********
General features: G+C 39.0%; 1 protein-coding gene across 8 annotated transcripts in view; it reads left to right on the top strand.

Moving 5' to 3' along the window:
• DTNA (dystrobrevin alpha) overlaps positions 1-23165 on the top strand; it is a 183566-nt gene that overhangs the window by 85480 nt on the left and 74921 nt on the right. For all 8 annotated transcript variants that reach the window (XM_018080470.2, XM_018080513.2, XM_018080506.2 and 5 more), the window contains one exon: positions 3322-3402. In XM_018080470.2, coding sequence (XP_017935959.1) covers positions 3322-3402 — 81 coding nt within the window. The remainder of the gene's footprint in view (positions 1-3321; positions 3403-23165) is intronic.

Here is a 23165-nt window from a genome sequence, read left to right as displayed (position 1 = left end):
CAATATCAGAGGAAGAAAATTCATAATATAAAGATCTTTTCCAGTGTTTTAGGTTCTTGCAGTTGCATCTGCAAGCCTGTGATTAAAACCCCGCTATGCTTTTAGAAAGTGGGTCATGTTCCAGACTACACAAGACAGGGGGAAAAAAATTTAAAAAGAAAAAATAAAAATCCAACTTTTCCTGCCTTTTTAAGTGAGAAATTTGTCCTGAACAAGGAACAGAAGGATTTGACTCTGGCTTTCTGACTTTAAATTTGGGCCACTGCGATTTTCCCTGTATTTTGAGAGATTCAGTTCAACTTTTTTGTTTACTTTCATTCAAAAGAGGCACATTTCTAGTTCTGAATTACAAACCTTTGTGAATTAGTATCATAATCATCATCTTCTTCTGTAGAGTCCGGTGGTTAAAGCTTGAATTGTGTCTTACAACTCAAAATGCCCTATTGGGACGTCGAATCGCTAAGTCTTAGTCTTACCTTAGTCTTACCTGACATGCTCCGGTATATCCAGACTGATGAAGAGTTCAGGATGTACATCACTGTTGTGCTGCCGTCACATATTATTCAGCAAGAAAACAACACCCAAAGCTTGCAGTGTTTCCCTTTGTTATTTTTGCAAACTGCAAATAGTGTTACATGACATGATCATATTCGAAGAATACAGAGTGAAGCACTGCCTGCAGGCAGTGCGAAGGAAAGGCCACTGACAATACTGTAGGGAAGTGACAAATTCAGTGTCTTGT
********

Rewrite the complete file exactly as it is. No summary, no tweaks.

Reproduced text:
General features: G+C 39.0%; 1 protein-coding gene across 8 annotated transcripts in view; it reads left to right on the top strand.

Moving 5' to 3' along the window:
• DTNA (dystrobrevin alpha) overlaps positions 1-23165 on the top strand; it is a 183566-nt gene that overhangs the window by 85480 nt on the left and 74921 nt on the right. For all 8 annotated transcript variants that reach the window (XM_018080470.2, XM_018080513.2, XM_018080506.2 and 5 more), the window contains one exon: positions 3322-3402. In XM_018080470.2, coding sequence (XP_017935959.1) covers positions 3322-3402 — 81 coding nt within the window. The remainder of the gene's footprint in view (positions 1-3321; positions 3403-23165) is intronic.

Here is a 23165-nt window from a genome sequence, read left to right as displayed (position 1 = left end):
CAATATCAGAGGAAGAAAATTCATAATATAAAGATCTTTTCCAGTGTTTTAGGTTCTTGCAGTTGCATCTGCAAGCCTGTGATTAAAACCCCGCTATGCTTTTAGAAAGTGGGTCATGTTCCAGACTACACAAGACAGGGGGAAAAAAATTTAAAAAGAAAAAATAAAAATCCAACTTTTCCTGCCTTTTTAAGTGAGAAATTTGTCCTGAACAAGGAACAGAAGGATTTGACTCTGGCTTTCTGACTTTAAATTTGGGCCACTGCGATTTTCCCTGTATTTTGAGAGATTCAGTTCAACTTTTTTGTTTACTTTCATTCAAAAGAGGCACATTTCTAGTTCTGAATTACAAACCTTTGTGAATTAGTATCATAATCATCATCTTCTTCTGTAGAGTCCGGTGGTTAAAGCTTGAATTGTGTCTTACAACTCAAAATGCCCTATTGGGACGTCGAATCGCTAAGTCTTAGTCTTACCTTAGTCTTACCTGACATGCTCCGGTATATCCAGACTGATGAAGAGTTCAGGATGTACATCACTGTTGTGCTGCCGTCACATATTATTCAGCAAGAAAACAACACCCAAAGCTTGCAGTGTTTCCCTTTGTTATTTTTGCAAACTGCAAATAGTGTTACATGACATGATCATATTCGAAGAATACAGAGTGAAGCACTGCCTGCAGGCAGTGCGAAGGAAAGGCCACTGACAATACTGTAGGGAAGTGACAAATTCAGTGTCTTGT